“We are dismayed that [eight} members of the Democratic controlled State Senate caved into pressure from the real estate industry and voted against SB 529,” said Lupe Arreola, Executive Director of Tenants Together, “but we are thankful for the support of 20 of 38 senators, and for the tireless advocacy of Senator Durazo and her staff.”
What’s clear to many now: “We need more champions in our legislature who will do the right thing by tenants,” says Francisco Dueñas of ACCE. Wendy Carrillo (AD 51-Highland Park, East LA, Echo Park) gave her support as co-author to the rent cap bill (AB 1482) and Laura Friedman (AD 43-Glendale) confirmed to members of ACCE and the Housing Now! Coalition that she was a Yes on both tenant protection bills.
But Miguel Santiago (AD 53-parts of DTLA, Boyle Heights, Westlake) would only verbally agree to vote Yes on the rent cap bill,” adds Dueñas. “We would have liked to see him also verbally support AB 1481, the just cause eviction protections, as they are a package.”
Last year, a CityWatch article put our local leaders on notice: “Astonishingly, eleven Assembly Democrats joined Republicans in voting “no” on the tenants eviction for just cause bill, an astonishing 26 Democrats did not even bother to record a vote, which is in effect a vote against the bill,” wrote authors Hector Huezo and Rocio Rivas, Board members of East Area Progressive Democrats.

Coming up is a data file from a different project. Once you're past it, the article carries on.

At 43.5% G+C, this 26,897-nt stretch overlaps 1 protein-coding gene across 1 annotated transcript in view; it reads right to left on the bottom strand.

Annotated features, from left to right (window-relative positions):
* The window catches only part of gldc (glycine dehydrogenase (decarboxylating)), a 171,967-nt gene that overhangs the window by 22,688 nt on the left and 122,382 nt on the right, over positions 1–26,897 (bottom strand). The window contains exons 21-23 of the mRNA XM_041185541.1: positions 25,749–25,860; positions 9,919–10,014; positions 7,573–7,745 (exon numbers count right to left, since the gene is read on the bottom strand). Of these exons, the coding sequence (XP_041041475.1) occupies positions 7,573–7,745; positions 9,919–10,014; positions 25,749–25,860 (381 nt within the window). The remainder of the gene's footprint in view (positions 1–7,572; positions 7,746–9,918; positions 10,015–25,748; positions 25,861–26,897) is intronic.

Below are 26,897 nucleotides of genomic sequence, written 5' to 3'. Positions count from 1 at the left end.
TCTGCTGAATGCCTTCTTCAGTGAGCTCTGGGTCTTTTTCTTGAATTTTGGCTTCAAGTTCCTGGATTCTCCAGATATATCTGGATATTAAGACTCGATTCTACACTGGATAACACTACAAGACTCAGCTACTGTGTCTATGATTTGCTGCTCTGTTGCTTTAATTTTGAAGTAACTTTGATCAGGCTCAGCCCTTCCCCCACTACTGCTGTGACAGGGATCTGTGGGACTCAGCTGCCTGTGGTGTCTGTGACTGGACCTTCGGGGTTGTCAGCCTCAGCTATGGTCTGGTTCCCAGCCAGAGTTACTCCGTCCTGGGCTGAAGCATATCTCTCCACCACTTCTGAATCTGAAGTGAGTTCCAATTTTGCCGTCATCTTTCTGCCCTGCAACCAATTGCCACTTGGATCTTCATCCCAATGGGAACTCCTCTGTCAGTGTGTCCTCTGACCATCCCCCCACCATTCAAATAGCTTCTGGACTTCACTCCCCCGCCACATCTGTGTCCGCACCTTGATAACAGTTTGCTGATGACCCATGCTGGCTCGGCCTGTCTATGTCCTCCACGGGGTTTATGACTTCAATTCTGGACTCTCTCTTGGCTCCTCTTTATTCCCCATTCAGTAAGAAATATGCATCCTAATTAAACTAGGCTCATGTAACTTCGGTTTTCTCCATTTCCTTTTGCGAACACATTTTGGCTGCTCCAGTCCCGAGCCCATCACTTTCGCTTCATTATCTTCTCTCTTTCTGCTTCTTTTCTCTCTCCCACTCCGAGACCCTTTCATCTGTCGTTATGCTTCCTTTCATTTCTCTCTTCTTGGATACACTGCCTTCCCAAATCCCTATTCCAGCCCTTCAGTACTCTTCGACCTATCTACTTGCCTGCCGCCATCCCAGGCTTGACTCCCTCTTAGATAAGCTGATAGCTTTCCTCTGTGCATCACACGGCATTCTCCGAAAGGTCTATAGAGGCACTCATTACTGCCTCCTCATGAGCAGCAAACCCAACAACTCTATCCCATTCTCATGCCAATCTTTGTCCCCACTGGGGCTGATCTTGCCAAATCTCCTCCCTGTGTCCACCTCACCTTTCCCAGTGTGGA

This April, AB 36, written by Assemblyman Richard Bloom (D-Santa Monica), would have allowed local governments to control rents on properties more than 20 years old with exemptions for smaller landlords, but it was shelved before a committee hearing. And a proposal that would have created a statewide rental database to reliably track evictions and prices also didn’t have the votes.
“The millions of dollars being spent every year by the corporate landlord lobby to influence the state Legislature is difficult to combat, and we see that over and over again,” said Amy Schur of ACCE.
“Housing is viewed as a crisis by the public, and they’re looking for bold action,” Mark Baldassare, president and CEO of the Public Policy Institute of California, said in 2018. “And from the Legislature, so far, they’re getting inaction more than action.”
Too many lawmakers “are fiddling with deck chairs,” says Hans Johnson, President of EAPD, “while failing to deliver on our party platform’s commitment to safe and affordable homes for ALL and watching hundreds more Californians each week fall out of housing. If New York Democrats can pass such strong tenants protections laws, why can’t California’s?”
Legislators in New York called their sweeping tenant reforms “the right thing to do,” and said, “for too long, power has been tilted in favor of landlords and these measures finally restore equity and extend protections to tenants across the state.” Governor Andrew Cuomo signed the legislation the following day.
How many bills to prevent evictions and protect vulnerable renters have our elected lawmakers sent our Governor?
(Mary A. Fischer is an award-winning journalist and member of EAPD.) Prepped for CityWatch by Linda Abrams.